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Mars Express takes shape - and on time, too!

Mars Express takes shape - and on time, too!

30 January 2001

The spacecraft ESA will send to Mars in 2003 is now well and truly under construction. Last week, engineers at Contraves, Zurich, Switzerland were celebrating the readiness of the Mars Express flight structure to undergo tests to ensure that it meets its design requirements. "The tests are starting on time. If you look at our planning from the beginning of the programme, we're keeping to the schedule. It's extremely pleasing," says Don McCoy who is responsible for assembly, integration and verification for Mars Express at ESTEC.

Once the tests are completed sometime in February, the structure - which is the skeleton of the spacecraft, equivalent to the chassis of a car - will spend the next year accumulating parts and undergoing further tests in different locations in Europe. By this time next year, it should have travelled extensively across the continent and acquired all the elements to turn it into the fully-fledged Mars Express spacecraft.

First stop will be Stevenage, UK where Astrium, UK will attach the propulsion system to the structure. Structure plus propulsion system will then travel to Alenia in Torino, Italy where accurate dummies of the spacecraft sub-systems and instruments will be mounted. The spacecraft will then travel to Intespace, Toulouse, France for mechanical tests lasting several months. At the end of the summer, it will return to Alenia, Torino for the dummies to be replaced by the flight models. After this step, it will be the complete spacecraft that will fly to Mars, with all sub-systems and instruments fully integrated.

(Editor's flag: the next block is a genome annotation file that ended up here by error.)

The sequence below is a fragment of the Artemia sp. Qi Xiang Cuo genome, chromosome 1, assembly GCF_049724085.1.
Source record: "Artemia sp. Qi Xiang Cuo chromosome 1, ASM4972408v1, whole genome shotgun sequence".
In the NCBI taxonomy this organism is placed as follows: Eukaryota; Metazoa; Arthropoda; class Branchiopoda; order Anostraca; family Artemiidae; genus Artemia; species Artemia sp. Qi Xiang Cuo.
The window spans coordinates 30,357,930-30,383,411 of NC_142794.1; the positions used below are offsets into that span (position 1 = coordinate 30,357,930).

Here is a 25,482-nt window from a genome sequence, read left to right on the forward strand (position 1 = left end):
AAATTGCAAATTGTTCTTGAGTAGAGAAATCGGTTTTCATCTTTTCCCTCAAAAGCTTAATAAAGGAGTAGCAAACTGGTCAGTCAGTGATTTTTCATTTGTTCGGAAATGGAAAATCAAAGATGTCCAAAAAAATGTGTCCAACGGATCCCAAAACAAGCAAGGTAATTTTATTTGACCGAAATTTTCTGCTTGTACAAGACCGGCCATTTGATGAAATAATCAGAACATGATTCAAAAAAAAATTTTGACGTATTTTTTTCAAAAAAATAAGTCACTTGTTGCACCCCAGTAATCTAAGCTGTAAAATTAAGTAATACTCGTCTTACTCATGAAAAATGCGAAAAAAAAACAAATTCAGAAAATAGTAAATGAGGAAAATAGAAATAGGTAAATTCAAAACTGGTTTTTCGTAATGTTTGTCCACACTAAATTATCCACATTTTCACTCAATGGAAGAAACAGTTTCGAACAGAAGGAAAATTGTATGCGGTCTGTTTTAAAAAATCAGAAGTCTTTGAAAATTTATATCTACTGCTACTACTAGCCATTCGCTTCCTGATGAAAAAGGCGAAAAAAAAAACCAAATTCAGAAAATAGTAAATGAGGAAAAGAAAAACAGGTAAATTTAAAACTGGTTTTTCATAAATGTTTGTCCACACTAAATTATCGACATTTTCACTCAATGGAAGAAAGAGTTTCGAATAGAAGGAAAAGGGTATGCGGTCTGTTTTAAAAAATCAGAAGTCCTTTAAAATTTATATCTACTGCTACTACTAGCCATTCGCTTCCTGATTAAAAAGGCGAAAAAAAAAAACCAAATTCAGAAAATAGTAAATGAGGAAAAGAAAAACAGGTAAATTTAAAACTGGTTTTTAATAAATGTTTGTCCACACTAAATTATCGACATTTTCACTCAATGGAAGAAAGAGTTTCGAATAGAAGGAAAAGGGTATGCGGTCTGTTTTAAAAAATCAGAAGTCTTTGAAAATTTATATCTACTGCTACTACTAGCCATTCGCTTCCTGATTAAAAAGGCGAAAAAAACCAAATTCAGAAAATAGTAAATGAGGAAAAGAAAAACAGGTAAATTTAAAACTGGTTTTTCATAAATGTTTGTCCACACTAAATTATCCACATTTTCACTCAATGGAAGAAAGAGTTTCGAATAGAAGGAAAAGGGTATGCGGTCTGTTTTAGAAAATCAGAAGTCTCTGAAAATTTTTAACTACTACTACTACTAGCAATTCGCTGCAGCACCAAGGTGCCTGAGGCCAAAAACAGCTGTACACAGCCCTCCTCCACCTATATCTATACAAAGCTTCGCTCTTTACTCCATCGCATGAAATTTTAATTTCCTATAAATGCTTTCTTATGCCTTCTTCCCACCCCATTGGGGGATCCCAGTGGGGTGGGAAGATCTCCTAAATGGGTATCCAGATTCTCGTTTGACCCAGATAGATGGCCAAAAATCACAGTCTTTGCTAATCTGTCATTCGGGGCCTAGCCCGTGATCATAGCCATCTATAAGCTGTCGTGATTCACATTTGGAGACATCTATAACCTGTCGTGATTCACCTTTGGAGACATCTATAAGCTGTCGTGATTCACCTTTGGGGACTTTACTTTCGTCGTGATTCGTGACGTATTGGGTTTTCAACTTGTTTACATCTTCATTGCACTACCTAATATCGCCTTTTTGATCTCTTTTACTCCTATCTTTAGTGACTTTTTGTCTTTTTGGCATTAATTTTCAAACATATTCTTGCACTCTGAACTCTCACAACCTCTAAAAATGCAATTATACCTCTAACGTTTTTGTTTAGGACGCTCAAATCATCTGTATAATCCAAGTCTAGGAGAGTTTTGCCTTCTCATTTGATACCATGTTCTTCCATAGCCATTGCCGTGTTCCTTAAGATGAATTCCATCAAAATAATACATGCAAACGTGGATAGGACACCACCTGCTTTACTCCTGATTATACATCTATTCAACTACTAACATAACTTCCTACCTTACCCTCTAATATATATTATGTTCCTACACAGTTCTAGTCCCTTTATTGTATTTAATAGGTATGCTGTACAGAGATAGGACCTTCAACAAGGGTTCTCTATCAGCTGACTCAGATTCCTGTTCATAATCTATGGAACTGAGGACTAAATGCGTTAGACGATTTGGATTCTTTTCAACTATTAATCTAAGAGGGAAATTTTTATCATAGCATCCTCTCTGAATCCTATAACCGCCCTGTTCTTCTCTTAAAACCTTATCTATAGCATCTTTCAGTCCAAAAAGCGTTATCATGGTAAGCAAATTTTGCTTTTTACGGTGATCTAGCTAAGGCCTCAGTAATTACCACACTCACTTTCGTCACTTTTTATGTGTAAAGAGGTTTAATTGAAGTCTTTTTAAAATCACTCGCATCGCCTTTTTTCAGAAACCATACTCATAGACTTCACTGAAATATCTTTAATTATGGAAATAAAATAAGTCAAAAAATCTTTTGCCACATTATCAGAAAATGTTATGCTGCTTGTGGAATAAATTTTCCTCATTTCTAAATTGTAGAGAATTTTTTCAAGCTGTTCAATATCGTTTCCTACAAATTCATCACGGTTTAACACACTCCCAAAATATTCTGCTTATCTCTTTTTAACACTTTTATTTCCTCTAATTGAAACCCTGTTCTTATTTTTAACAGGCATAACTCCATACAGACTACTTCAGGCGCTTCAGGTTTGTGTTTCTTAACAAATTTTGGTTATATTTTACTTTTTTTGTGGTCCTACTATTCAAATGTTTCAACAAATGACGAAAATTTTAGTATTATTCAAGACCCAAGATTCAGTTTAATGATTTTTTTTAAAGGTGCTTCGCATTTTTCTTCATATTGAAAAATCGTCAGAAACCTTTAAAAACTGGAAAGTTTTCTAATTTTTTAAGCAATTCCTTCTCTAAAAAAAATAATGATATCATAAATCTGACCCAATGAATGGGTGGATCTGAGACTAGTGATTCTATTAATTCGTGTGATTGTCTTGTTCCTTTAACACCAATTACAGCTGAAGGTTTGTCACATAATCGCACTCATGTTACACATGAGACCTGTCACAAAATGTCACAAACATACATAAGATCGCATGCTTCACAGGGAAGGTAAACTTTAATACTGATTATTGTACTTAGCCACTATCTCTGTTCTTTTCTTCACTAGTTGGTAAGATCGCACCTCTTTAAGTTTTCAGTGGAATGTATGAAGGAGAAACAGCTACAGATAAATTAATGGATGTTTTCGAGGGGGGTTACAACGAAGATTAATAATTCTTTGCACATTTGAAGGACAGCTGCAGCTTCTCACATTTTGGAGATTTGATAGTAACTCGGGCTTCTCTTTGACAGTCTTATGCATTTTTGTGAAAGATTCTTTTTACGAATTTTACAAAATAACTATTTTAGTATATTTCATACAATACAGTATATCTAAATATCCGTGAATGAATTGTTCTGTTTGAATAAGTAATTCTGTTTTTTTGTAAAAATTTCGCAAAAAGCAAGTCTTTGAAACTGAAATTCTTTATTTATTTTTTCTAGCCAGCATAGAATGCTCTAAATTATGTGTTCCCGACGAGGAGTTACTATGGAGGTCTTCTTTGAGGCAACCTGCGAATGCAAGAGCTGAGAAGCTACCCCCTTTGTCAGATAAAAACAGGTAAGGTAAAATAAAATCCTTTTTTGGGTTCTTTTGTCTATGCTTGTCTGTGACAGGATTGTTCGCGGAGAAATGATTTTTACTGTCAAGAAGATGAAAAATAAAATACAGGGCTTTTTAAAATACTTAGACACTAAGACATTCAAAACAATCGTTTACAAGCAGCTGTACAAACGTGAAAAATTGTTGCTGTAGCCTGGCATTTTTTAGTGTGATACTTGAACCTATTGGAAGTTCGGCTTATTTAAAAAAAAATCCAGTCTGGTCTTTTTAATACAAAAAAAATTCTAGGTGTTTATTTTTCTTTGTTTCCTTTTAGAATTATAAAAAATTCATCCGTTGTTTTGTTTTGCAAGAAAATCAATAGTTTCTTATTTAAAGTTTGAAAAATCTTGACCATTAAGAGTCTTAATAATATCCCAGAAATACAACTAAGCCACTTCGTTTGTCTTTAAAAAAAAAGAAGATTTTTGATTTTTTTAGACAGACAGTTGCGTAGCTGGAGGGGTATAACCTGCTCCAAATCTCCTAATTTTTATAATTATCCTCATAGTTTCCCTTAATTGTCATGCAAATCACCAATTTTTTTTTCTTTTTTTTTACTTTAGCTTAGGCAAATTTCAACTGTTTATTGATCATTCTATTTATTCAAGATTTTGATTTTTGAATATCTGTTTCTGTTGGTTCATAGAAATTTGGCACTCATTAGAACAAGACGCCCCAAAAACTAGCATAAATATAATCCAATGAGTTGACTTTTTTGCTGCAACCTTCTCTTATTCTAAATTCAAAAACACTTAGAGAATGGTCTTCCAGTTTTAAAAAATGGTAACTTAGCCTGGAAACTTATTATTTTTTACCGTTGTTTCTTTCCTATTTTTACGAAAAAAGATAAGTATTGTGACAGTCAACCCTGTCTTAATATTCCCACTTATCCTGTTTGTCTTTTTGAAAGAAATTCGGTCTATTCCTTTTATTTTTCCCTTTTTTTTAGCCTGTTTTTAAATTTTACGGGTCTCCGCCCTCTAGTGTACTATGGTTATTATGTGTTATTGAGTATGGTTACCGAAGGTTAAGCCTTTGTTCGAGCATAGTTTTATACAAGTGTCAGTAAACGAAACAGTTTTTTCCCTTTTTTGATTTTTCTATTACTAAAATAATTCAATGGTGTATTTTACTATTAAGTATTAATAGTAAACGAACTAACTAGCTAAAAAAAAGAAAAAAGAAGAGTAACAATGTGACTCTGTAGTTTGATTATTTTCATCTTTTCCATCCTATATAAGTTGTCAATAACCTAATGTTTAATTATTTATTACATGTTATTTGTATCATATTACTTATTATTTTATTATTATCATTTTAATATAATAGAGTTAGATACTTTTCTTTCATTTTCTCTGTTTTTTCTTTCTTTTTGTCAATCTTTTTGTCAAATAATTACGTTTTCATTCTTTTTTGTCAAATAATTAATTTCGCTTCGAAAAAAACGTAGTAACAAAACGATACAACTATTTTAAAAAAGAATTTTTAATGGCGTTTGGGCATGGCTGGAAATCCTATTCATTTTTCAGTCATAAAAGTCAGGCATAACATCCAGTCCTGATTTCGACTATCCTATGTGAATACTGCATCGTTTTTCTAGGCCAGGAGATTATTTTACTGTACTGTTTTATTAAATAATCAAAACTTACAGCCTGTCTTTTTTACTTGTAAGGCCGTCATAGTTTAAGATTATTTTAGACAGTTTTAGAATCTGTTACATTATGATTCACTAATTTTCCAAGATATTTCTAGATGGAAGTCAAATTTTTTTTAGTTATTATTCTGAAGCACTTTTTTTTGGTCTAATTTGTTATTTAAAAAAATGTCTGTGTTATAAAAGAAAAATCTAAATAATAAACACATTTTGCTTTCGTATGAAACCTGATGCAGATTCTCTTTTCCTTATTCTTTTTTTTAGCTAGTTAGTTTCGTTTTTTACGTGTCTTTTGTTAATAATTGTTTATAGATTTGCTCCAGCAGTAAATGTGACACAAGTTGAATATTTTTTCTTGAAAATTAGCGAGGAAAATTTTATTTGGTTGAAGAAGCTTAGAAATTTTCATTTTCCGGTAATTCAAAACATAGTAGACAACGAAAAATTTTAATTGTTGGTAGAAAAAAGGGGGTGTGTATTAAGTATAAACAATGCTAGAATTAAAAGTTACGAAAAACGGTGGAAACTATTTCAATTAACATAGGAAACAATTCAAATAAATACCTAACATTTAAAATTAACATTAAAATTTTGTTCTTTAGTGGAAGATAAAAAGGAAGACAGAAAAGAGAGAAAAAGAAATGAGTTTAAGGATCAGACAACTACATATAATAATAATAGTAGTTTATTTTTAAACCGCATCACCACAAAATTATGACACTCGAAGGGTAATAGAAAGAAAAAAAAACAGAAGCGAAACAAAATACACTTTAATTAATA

One of the most important test periods will occur from June 2001, when the spacecraft mounted with dummies will be subjected to mechanical tests. Last week, all those who will be involved in this testing period met at Alenia, Torino to discuss and develop the plans. Representatives were present from Astrium SAS, the Mars Express prime contractor, ESTEC and Alenia, which will take overall responsibility for this series of tests even though some of them will be performed at Intespace, Toulouse. "There was a team spirit showing good cooperation and a clear commitment from the various parties to the success of the Mars Express mission," says McCoy.

Just before the meeting (17 January), Alenia had taken delivery of the flight structure of the Rosetta spacecraft, ESA's comet chaser which will be launched early in 2003, before Mars Express (see Rosetta news story). Rosetta and Mars Express share many subsystems and technologies in common. "Alenia is well suited to the Mars Express assembly, integration and verification, as they are currently performing similar duties for Rosetta, " says McCoy.

Last Update: 1 September 2019
28-Sep-2021 10:38 UT

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